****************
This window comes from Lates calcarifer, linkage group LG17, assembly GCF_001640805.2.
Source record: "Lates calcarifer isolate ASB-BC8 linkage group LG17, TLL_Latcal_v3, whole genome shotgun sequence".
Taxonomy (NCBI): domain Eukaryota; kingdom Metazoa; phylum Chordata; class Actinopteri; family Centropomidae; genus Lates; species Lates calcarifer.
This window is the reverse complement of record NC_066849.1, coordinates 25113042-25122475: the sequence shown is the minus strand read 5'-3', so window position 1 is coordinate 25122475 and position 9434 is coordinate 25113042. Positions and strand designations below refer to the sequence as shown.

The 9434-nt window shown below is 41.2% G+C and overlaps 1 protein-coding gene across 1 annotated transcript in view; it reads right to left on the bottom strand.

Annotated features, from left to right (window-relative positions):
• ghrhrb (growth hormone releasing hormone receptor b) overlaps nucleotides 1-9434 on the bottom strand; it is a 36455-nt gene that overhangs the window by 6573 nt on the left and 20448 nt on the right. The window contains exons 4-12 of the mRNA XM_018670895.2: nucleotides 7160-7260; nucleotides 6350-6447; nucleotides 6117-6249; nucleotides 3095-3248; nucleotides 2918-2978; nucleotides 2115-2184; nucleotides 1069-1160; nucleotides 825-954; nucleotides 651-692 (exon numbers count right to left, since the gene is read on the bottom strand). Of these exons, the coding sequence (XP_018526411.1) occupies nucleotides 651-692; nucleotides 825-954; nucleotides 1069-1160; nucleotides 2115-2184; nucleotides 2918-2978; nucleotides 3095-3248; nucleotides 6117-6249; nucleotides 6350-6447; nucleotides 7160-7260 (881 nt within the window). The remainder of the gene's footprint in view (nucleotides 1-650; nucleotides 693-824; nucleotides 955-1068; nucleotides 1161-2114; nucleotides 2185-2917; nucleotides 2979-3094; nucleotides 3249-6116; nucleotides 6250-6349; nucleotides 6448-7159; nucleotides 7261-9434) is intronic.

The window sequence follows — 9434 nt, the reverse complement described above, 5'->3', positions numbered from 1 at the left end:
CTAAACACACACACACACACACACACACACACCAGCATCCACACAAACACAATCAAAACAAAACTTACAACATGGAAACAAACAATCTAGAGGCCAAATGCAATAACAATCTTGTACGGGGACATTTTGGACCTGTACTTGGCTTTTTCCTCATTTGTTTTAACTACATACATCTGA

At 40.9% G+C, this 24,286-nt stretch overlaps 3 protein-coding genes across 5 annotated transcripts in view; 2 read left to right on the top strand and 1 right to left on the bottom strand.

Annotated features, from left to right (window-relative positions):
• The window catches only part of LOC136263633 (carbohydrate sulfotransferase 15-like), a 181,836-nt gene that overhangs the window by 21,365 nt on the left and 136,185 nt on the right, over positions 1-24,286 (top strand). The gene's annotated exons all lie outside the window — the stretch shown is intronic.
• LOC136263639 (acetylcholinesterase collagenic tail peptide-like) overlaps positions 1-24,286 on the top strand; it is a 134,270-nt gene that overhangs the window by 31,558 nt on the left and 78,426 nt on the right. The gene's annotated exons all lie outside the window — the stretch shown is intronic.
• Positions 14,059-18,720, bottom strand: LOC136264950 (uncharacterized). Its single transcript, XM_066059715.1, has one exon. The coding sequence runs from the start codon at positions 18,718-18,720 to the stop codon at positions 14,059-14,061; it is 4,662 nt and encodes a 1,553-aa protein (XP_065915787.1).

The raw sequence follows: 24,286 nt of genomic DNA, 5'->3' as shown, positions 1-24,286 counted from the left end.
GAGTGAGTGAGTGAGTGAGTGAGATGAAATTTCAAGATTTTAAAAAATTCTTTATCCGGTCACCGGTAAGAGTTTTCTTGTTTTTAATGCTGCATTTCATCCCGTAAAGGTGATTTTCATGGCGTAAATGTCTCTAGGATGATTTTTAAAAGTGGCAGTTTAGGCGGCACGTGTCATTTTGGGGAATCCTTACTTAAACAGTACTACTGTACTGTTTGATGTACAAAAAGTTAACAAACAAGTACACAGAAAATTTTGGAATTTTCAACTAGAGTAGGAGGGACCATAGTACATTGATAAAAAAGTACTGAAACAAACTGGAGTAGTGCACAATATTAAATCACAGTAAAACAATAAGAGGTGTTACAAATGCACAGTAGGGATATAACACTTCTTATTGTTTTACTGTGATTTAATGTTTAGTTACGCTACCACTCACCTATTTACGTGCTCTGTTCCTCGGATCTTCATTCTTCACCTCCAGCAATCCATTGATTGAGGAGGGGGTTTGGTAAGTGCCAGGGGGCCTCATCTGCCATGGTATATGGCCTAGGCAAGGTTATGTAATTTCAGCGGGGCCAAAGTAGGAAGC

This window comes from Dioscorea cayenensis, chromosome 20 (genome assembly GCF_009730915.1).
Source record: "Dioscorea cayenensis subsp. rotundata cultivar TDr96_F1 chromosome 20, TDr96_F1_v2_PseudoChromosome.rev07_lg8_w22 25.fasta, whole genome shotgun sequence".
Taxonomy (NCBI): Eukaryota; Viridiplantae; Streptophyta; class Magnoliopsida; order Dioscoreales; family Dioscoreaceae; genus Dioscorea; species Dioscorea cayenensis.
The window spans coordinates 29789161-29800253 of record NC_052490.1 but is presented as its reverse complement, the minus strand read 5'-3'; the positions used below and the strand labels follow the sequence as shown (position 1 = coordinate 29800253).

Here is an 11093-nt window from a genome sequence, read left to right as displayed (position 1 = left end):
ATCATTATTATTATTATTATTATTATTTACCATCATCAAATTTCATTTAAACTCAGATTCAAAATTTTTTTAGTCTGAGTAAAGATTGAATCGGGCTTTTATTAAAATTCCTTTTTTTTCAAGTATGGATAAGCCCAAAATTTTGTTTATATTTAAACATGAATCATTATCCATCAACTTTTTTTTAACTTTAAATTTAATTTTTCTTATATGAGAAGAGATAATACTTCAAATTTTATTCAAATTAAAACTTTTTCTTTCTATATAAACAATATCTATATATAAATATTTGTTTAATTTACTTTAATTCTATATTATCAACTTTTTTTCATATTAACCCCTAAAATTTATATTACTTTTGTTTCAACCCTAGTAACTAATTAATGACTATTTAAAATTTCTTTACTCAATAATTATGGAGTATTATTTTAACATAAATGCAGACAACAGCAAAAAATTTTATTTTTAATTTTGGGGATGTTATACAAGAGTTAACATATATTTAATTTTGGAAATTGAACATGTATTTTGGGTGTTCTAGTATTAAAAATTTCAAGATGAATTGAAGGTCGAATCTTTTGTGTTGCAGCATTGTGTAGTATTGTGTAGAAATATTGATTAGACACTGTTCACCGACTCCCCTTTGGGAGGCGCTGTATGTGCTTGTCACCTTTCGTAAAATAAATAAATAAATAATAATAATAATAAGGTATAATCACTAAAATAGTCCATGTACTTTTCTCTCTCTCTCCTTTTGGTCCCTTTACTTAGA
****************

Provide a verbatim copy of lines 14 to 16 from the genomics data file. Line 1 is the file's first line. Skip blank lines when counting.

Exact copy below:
• Positions 14,059-18,720, bottom strand: LOC136264950 (uncharacterized). Its single transcript, XM_066059715.1, has one exon. The coding sequence runs from the start codon at positions 18,718-18,720 to the stop codon at positions 14,059-14,061; it is 4,662 nt and encodes a 1,553-aa protein (XP_065915787.1).

The raw sequence follows: 24,286 nt of genomic DNA, 5'->3' as shown, positions 1-24,286 counted from the left end.
GAGTGAGTGAGTGAGTGAGTGAGATGAAATTTCAAGATTTTAAAAAATTCTTTATCCGGTCACCGGTAAGAGTTTTCTTGTTTTTAATGCTGCATTTCATCCCGTAAAGGTGATTTTCATGGCGTAAATGTCTCTAGGATGATTTTTAAAAGTGGCAGTTTAGGCGGCACGTGTCATTTTGGGGAATCCTTACTTAAACAGTACTACTGTACTGTTTGATGTACAAAAAGTTAACAAACAAGTACACAGAAAATTTTGGAATTTTCAACTAGAGTAGGAGGGACCATAGTACATTGATAAAAAAGTACTGAAACAAACTGGAGTAGTGCACAATATTAAATCACAGTAAAACAATAAGAGGTGTTACAAATGCACAGTAGGGATATAACACTTCTTATTGTTTTACTGTGATTTAATGTTTAGTTACGCTACCACTCACCTATTTACGTGCTCTGTTCCTCGGATCTTCATTCTTCACCTCCAGCAATCCATTGATTGAGGAGGGGGTTTGGTAAGTGCCAGGGGGCCTCATCTGCCATGGTATATGGCCTAGGCAAGGTTATGTAATTTCAGCGGGGCCAAAGTAGGAAGC